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Patent Searching and Data


Title:
SNAP-ON CLOSURE
Document Type and Number:
WIPO Patent Application WO/2005/113361
Kind Code:
A1
Abstract:
A closure (30) for use, or in combination, with a member (10) defining an orifice, such as a container or fitment for attachment thereto, the closure comprising a first snap band formation (42) and the member comprising a second snap bead formation (18), the formations (18, 42) adapted to cooperate to provide a snap engagement retaining the closure with respect to the member while permitting at Least limited rotation with respect to the member. The closure further comprises a third ramped formation (44) interengageable with a fourth ramped formation (46) associated with the member upon the at least limited rotation, the interengagement of the third and fourth formations urging the closure to move axially away from the member and overcome the snap engagement. The third and fourth formations may be a recess and a projection. A tamper evident band may carry the fourth formation. The rotation may be permitted in one or both of clockwise and anticlockwise directions.

Inventors:
Mavin, Gerry (26 Home Farm Close, Ashington Northumberland NE63 8QX, GB)
Stephenson, Timothy (4 Castle Avenue, Rossington, Doncaster South Yorkshire DN11 0FF, GB)
Application Number:
PCT/GB2005/002009
Publication Date:
December 01, 2005
Filing Date:
May 23, 2005
Export Citation:
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Assignee:
PORTOLA PACKAGING LIMITED (3 Carriage Drive, White Rose Way, Doncaster South Yorkshire DN4 5NT, GB)
Mavin, Gerry (26 Home Farm Close, Ashington Northumberland NE63 8QX, GB)
Stephenson, Timothy (4 Castle Avenue, Rossington, Doncaster South Yorkshire DN11 0FF, GB)
International Classes:
B65D41/17; B65D41/47; B65D43/02; B65D47/06; (IPC1-7): B65D41/17; B65D41/47; B65D43/02; B65D47/06
Foreign References:
US3677431A1972-07-18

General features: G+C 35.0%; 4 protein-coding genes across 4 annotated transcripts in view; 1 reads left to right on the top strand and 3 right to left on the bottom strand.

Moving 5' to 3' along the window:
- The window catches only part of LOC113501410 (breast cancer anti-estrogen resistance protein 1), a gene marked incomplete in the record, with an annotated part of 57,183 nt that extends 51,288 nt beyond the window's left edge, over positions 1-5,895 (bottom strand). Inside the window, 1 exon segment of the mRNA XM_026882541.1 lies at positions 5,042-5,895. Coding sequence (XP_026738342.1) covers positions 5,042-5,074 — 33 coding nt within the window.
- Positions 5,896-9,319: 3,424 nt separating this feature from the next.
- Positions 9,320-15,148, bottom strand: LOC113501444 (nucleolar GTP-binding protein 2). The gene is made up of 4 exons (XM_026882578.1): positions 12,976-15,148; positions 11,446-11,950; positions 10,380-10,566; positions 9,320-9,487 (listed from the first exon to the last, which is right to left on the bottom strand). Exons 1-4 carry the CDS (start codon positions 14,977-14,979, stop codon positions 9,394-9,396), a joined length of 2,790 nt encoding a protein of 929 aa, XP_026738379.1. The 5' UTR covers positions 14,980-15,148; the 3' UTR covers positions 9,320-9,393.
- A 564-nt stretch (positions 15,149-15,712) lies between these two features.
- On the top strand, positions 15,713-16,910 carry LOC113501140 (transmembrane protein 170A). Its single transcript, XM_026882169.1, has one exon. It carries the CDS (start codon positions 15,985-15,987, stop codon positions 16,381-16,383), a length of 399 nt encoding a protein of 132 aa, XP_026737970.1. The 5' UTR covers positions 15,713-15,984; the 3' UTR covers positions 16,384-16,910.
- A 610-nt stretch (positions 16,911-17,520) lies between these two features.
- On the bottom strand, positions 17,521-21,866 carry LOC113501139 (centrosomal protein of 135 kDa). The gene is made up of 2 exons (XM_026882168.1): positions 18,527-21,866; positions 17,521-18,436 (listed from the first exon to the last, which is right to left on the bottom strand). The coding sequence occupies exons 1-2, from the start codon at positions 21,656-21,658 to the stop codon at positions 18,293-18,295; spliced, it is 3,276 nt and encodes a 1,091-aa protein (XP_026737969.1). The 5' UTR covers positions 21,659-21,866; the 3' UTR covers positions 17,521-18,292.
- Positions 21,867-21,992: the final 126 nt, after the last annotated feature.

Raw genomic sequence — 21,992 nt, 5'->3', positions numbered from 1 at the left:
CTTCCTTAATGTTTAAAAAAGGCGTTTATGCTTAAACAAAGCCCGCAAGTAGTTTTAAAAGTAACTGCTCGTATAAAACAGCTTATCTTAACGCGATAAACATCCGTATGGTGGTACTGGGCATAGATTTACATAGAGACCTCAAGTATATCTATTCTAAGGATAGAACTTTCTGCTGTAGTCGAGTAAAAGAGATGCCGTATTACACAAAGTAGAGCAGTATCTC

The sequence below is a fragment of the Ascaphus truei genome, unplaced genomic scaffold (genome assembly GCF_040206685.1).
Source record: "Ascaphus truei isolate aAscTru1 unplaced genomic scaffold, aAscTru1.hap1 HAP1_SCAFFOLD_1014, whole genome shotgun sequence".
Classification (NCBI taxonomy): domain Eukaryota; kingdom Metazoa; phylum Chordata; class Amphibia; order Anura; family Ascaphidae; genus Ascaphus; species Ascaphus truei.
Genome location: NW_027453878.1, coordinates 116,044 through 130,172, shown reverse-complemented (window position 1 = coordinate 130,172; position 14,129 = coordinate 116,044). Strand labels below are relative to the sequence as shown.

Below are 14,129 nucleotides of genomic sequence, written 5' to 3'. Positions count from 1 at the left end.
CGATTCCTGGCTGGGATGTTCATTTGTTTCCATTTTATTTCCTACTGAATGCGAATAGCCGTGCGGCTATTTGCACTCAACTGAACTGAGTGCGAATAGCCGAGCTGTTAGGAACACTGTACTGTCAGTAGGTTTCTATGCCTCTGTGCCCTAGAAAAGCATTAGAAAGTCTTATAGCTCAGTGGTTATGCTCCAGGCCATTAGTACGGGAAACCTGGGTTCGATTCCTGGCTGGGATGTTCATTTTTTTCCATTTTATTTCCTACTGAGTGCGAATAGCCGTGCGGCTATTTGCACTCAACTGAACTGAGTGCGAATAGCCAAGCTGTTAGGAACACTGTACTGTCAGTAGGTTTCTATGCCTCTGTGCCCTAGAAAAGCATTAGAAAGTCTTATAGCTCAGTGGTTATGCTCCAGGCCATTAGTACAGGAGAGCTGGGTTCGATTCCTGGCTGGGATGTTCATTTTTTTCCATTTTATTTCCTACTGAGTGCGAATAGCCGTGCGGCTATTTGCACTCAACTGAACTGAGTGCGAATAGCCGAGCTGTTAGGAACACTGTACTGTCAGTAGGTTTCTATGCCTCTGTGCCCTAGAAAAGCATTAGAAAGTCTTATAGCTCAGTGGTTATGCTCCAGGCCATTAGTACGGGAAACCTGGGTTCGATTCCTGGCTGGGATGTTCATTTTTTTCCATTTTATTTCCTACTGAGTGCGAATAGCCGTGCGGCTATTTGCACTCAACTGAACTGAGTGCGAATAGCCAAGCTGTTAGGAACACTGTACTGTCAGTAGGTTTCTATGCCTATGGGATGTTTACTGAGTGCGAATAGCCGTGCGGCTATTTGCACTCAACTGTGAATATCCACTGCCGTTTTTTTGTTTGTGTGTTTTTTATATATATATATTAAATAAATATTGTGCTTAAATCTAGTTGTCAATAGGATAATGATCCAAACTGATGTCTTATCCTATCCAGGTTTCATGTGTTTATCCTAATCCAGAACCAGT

US6330959B12001-12-18
US4595111A1986-06-17
EP0603978A11994-06-29
US5865331A1999-02-02
US6095375A2000-08-01
Attorney, Agent or Firm:
Mcleish, Nicholas Alistair Maxwell (BOULT WADE TENNANT, Verulam Gardens 70 Gray's Inn Road, LONDON WC1X 8BT, GB)
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Claims:
CLAIMS :
1. A closure in combination with a member defining an orifice, the closure comprising a first formation and the member comprising a second formation, said first and second formations being adapted to cooperate to provide a snap engagement to retain the closure with respect to the member while at the same time permitting at least limited rotation with respect to the member, the closure further comprising a third formation interengageable with a fourth formation associated with the member upon said at least limited rotation of the closure with respect to the member, the interengagement of said third and fourth formations urging the closure to move axially away from the member and overcome the snap engagement provided by said first and second formations.
2. The combination of claim 1, wherein said member comprises a container.
3. The combination of claim 1, wherein said member comprises a fitment for attachment to a container, the container comprising an aperture and the orifice defined by the member being adapted to communicate with said aperture.
4. The combination of any preceding claim, wherein said first and second formations comprise a snap band and a snap bead.
5. The combination of any preceding claim, wherein said first and second formations lie in parallel radial planes with respect to an axis defined by said orifice.
6. The combination of claim 5, wherein upon interengagement of said third and fourth formations the planes defined by said first and second formations are caused to intersect.
7. The combination of claim 5 or claim 6 wherein, said third and fourth formations lie within a surface disposed substantially perpendicularly to the planes defined by said first and second formations.
8. The combination of any of claims 5 to 7, wherein said third and fourth formations comprise ramped surfaces which, when brought into interengagement upon said at least limited rotation of the closure with respect to the member, serve to direct a rotational force in a direction substantially perpendicular to the planes defined by said first and second formations.
9. The combination of any preceding claim, wherein said third and fourth formations comprise at least one pair of projections which are brought into engagement upon said at least limited rotation of the closure with respect to the member.
10. The combination of any of claims 1 to 8, wherein one of said third and fourth formations comprises a projection and the other of said third and fourth formations comprises a recess.
11. The combination of claim 10, wherein the projection is sized so as to be capable of receipt within the recess.
12. The combination of any preceding claim, wherein the third and fourth formations have a profile selected from the list comprising: arcuate, semi¬ circular, semielliptical, triangular, sawtooth, wedged, trapezoidal, or any combination thereof.
13. The combination of any preceding claim, wherein the third and fourth formations have symmetric profiles.